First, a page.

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Case report

Functional Bladder Paraganglioma as an Incidental Finding During Infertility Workup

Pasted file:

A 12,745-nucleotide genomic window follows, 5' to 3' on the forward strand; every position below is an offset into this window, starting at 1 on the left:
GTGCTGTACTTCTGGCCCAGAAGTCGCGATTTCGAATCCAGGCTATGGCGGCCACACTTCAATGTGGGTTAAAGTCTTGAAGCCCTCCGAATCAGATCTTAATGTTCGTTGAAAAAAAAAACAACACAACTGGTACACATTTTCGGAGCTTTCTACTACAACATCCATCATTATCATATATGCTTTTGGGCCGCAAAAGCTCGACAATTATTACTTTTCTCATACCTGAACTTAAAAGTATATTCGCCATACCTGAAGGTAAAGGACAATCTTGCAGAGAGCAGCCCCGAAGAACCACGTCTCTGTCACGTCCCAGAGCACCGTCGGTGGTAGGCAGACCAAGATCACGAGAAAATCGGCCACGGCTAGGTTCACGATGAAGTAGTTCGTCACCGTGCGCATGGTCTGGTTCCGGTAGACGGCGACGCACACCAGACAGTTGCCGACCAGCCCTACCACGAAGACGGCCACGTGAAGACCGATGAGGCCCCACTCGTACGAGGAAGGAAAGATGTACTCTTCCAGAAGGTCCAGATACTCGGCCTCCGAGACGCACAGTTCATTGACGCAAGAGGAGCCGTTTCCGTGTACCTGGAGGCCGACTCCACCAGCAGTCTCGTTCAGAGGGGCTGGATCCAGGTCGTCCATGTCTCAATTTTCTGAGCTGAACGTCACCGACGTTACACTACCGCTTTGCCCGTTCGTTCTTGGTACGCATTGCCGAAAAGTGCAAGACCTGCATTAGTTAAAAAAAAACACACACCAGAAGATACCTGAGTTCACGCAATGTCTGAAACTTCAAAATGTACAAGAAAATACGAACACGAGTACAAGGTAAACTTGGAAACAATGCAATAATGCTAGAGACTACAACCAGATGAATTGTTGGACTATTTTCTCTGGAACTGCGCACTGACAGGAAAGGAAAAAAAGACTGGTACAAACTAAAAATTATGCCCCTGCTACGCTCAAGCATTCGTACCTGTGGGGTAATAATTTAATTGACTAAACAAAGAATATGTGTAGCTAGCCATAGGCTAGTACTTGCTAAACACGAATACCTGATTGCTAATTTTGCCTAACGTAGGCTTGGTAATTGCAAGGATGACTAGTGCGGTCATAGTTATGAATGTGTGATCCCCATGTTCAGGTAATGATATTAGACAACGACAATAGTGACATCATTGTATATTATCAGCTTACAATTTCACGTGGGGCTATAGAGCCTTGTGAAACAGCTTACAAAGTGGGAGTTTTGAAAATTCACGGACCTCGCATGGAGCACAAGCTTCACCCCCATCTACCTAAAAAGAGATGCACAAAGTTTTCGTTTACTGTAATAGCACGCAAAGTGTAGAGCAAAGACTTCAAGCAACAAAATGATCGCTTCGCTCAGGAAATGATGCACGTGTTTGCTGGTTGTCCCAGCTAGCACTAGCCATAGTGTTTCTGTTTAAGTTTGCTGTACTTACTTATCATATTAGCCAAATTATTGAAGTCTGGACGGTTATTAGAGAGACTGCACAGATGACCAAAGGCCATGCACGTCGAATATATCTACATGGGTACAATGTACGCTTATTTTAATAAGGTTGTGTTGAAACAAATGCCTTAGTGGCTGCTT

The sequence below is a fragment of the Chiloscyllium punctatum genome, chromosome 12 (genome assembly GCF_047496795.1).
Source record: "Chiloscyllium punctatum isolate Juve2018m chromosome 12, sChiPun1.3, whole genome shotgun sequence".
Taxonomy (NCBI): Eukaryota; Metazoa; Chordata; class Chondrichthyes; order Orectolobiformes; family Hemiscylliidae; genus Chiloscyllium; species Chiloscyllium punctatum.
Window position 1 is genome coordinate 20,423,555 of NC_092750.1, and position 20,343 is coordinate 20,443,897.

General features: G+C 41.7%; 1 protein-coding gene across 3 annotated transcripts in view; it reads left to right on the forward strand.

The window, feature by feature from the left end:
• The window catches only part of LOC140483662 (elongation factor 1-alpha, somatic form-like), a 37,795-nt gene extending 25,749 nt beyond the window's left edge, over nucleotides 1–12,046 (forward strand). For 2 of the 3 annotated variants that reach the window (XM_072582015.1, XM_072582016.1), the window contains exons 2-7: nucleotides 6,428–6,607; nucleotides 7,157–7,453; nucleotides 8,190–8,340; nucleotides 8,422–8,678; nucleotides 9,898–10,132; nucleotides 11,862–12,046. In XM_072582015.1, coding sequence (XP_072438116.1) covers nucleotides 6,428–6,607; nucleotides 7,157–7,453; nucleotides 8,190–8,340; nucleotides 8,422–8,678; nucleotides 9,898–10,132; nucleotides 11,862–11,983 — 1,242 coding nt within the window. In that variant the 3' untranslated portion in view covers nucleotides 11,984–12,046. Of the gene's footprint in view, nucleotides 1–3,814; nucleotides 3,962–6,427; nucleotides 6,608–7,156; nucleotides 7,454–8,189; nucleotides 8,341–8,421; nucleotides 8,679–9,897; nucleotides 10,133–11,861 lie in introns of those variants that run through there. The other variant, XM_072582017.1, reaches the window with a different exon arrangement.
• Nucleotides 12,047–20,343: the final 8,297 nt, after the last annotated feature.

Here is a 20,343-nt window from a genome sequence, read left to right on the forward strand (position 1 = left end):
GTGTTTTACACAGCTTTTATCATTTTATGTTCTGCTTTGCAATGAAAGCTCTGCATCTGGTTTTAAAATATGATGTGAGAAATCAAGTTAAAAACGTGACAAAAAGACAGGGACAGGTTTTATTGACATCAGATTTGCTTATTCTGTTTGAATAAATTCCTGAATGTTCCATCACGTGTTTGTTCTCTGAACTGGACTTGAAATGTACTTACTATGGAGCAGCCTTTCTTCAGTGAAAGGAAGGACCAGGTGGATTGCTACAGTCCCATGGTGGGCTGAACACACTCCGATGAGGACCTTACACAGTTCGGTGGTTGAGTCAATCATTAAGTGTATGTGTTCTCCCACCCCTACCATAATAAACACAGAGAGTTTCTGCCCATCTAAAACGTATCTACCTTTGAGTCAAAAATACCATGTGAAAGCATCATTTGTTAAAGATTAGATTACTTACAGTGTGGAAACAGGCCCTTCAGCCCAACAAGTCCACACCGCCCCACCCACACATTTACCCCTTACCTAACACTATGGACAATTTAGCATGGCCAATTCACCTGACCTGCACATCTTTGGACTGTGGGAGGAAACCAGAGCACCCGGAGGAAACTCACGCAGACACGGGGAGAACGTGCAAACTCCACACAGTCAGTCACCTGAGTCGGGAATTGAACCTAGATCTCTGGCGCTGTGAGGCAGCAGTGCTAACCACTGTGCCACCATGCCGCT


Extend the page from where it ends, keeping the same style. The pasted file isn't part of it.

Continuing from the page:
Bladder paragangliomas (PGLs) are extremely rare catecholamine-producing neuroendocrine tumors. They arise more frequently in the trigone and have unpredictable depth and behavior. Most cases typically present with a well-defined set of symptoms triggered by micturition or bladder overdistension. Besides long-term follow-up, they are usually managed by either transurethral resection (TUR) or partial cystectomy (PC). However, about 25% of all documented cases do not manifest clinically, raising both diagnosis and management challenges. This report describes an unusual case of a misdiagnosed, functional PGL arising on the bladder dome, which was fortuitously detected in a 21-year-old female during a fertility workup. Owing to its hypervascular nature and submucosal location, bladder PGL was suspected on ultrasound and CT findings and successfully diagnosed before surgery through biochemical confirmation. It was managed by cystoscopy-guided laparoscopic partial cystectomy (LPC) with good oncological and urinary outcomes, as well as no compromise of her fertility potential. To our best knowledge, this is the first case to be incidentally detected on transvaginal ultrasound during evaluation for infertility. This case also stresses the importance of considering PGL in the differential diagnosis of atypical bladder tumors, as well as conservative management through simultaneous laparoscopy and cystoscopy, when approaching young patients with large functional PGL.